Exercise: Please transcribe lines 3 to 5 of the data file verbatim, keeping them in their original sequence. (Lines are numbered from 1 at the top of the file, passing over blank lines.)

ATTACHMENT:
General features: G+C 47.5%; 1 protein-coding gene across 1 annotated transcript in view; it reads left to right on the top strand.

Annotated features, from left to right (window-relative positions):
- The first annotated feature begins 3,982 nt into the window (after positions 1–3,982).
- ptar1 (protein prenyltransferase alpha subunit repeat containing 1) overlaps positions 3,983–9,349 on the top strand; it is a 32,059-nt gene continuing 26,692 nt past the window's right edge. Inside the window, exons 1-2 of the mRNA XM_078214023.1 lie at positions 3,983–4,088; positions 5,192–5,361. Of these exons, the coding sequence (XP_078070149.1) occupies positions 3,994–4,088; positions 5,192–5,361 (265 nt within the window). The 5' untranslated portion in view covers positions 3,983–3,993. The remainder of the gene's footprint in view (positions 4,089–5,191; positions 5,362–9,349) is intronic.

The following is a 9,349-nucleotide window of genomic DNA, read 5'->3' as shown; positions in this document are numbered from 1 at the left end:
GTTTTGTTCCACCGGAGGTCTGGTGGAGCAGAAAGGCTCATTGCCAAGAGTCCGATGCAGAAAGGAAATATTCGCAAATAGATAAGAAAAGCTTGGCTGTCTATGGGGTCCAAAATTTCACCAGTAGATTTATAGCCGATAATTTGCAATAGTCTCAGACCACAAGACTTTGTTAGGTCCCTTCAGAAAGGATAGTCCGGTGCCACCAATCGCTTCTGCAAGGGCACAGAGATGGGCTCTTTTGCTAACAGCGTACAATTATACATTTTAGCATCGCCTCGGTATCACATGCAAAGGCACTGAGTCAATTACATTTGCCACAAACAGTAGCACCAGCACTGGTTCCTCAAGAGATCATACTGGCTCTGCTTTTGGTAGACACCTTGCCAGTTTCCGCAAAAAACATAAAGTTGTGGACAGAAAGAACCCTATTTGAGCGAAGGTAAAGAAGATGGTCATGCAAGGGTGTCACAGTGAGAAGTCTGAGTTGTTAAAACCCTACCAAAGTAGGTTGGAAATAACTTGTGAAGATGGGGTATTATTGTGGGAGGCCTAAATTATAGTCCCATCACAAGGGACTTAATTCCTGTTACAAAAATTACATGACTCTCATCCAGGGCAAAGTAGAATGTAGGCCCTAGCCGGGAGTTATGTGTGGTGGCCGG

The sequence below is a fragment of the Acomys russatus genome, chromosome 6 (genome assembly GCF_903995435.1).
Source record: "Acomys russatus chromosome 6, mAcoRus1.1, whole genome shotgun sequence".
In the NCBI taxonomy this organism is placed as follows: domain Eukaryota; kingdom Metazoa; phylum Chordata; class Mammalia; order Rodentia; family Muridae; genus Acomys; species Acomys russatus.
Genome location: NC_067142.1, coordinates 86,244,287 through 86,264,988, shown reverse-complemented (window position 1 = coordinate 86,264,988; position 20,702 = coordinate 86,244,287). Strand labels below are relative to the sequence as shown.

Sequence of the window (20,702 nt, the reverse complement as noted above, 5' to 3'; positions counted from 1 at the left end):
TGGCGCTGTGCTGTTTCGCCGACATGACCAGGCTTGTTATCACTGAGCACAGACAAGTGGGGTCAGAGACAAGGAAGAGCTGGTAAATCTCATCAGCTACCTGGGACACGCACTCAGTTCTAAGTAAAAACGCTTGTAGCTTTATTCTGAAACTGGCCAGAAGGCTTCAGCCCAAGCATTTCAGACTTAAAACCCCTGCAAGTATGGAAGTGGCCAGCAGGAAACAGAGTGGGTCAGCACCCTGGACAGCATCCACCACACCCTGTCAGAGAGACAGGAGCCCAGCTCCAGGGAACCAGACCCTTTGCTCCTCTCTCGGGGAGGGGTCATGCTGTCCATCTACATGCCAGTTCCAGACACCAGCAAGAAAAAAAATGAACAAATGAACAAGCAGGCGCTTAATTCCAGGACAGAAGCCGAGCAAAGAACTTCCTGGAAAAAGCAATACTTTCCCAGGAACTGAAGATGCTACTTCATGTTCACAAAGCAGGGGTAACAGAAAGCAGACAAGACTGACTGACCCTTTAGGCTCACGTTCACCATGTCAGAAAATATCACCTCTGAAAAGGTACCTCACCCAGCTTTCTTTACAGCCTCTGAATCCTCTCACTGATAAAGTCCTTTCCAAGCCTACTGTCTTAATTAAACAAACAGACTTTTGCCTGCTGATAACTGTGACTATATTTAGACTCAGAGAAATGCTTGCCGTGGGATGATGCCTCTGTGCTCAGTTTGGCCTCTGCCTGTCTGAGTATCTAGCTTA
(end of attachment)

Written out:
- The first annotated feature begins 3,982 nt into the window (after positions 1–3,982).
- ptar1 (protein prenyltransferase alpha subunit repeat containing 1) overlaps positions 3,983–9,349 on the top strand; it is a 32,059-nt gene continuing 26,692 nt past the window's right edge. Inside the window, exons 1-2 of the mRNA XM_078214023.1 lie at positions 3,983–4,088; positions 5,192–5,361. Of these exons, the coding sequence (XP_078070149.1) occupies positions 3,994–4,088; positions 5,192–5,361 (265 nt within the window). The 5' untranslated portion in view covers positions 3,983–3,993. The remainder of the gene's footprint in view (positions 4,089–5,191; positions 5,362–9,349) is intronic.

The following is a 9,349-nucleotide window of genomic DNA, read 5'->3' as shown; positions in this document are numbered from 1 at the left end: